The Venice Biennale highlights a year of success for Australian visual arts on the international stage. From showcasing one of Australia’s finest contemporary artists in Fiona Hall, to the realisation of a major architecture project in the new Australian Pavilion.
In a snapshot, the Venice Biennale saw:
- 287,690 people visit the Australian Pavilion – the highest attendance for an Australian exhibition in Venice,
- Fiona Hall’s exhibition Wrong Way Time be named by international press as one of the top national pavilions to visit, and
- the first 21st Century building, the Australian Pavilion, open in the historic Venice Giardini.
One key highlight from the Biennale was the invitation for over 60 Australian artists , a record number, to present works in the curated exhibition of the 56th International Art Exhibition, All the World’s Futures, and in official collateral exhibitions throughout Venice. Australian artists represented included the late Emily Kame Kngwarreye, Daniel Boyd, Emily Floyd, Marco Fusinato, Newell Harry, and Sonia Leber and David Chesworth.
Collateral exhibition, Country, presented the work of 30 Aboriginal and Torres Strait Islander artists from a number of outback areas across Australia. The exhibition was the result of Italian artist Giorgia Severi’s one-and-a-half-year stay in Australia with stop overs in art spaces throughout the continent. Country dealt with the “melting pot of different cultures throughout Australian communities”, examining the links between memory and tradition.
Image: Australian artists exhibiting at the Venice Biennale; credit: Angus Mordant.
The Biennale also saw the completion and opening of the Australian Pavilion , the first 21st Century piece of architecture to be built in the historic Giardini or Biennale gardens. The Pavilion was built from a public-private partnership , modest investment by the Australian Government leveraged the majority of the support from 80 highly committed Australian families and companies. Their support has created a larger and better suited exhibition space for Australian artists to showcase their work internationally, growing Australia’s profile in the international visual arts sector.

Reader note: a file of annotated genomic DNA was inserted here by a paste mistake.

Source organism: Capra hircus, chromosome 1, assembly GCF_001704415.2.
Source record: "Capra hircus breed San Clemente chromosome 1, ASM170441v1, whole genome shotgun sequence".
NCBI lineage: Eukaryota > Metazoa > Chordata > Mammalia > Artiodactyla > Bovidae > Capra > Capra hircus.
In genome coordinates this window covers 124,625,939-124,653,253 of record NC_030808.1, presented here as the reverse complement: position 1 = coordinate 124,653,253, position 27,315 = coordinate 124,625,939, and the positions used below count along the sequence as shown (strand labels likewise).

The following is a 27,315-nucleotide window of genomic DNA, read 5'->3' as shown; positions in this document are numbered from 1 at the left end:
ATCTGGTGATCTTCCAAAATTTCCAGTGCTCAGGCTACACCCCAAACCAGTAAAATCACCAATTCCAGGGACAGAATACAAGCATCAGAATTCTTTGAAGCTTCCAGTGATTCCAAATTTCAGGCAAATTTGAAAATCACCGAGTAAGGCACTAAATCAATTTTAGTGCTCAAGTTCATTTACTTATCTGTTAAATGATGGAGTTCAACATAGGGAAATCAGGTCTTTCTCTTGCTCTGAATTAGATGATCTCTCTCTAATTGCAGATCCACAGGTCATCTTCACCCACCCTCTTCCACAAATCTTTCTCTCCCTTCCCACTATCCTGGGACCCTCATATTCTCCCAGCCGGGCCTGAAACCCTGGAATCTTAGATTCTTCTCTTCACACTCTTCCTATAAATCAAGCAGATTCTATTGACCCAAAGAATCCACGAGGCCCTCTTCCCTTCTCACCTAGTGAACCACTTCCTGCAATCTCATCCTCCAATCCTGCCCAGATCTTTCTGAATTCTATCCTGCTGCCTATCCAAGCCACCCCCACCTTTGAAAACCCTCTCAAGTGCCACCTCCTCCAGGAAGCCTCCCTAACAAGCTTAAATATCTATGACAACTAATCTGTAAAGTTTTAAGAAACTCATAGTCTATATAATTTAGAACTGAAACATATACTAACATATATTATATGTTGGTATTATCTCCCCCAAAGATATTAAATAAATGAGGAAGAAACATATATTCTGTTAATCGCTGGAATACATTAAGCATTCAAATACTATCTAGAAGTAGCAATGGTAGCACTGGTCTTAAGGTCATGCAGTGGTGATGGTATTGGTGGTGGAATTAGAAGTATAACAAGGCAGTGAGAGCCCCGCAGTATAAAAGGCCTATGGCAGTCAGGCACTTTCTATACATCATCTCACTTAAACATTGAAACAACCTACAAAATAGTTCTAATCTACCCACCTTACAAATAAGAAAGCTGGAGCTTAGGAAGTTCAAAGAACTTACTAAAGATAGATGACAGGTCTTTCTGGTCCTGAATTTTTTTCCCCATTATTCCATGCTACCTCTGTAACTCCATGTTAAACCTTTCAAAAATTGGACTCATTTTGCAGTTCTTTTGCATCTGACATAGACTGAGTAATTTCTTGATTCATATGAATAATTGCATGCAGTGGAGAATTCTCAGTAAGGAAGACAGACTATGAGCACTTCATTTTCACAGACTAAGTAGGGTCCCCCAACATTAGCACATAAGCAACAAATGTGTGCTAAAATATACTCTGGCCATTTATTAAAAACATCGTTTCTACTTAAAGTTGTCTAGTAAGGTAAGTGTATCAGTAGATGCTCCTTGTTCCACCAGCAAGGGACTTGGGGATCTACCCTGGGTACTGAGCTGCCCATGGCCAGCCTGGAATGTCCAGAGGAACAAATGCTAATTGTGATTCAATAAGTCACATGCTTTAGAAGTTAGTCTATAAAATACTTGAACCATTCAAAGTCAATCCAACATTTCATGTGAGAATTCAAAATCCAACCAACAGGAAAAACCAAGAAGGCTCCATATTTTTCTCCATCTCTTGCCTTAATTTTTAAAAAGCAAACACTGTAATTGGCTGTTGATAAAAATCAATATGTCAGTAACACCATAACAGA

Architect John Denton at the Australian Pavilion. Credit: Angus Mordant.
The first artist to showcase their work in this new, larger space was Fiona Hall. Hall’s exhibition Wrong Way Time was named by international press as one of the top pavilions to visit at the Biennale, with the exhibition bringing together thousands of elements in an exploration of the themes of “madness, badness and sadness”. Fiona Hall explains her exhibition as “a personal attempt to reconcile a state of gloom and chaos with a curiosity and affection for the place where we all live”.
Visitors to Hall’s Wrong Way Time entered a dark space where illuminated objects emerged from the shadows – painted clocks ticked and cuckooed out of time; charred cabinets were filled with collections of banknotes, newspapers and atlases; intricate hammered tin sculptures crept out of sardine cans; and sculpted bird’s nests were made of shredded banknotes.
Wrong Way Time installation view, Australian Pavilion, Venice Biennale 2015, Credit: Cristiano Corte
Wrong Way Time is now making its way back to Australia, with the full exhibition opening in April 2016 at the National Gallery of Australia . Until then you can take a virtual walk through Fiona Hall’s exhibition on the Google Cultural Institute’s interactive online showcase of the curated exhibition and other national pavilions at this year’s Venice Biennale.
Australia on the Google Cultural Institute.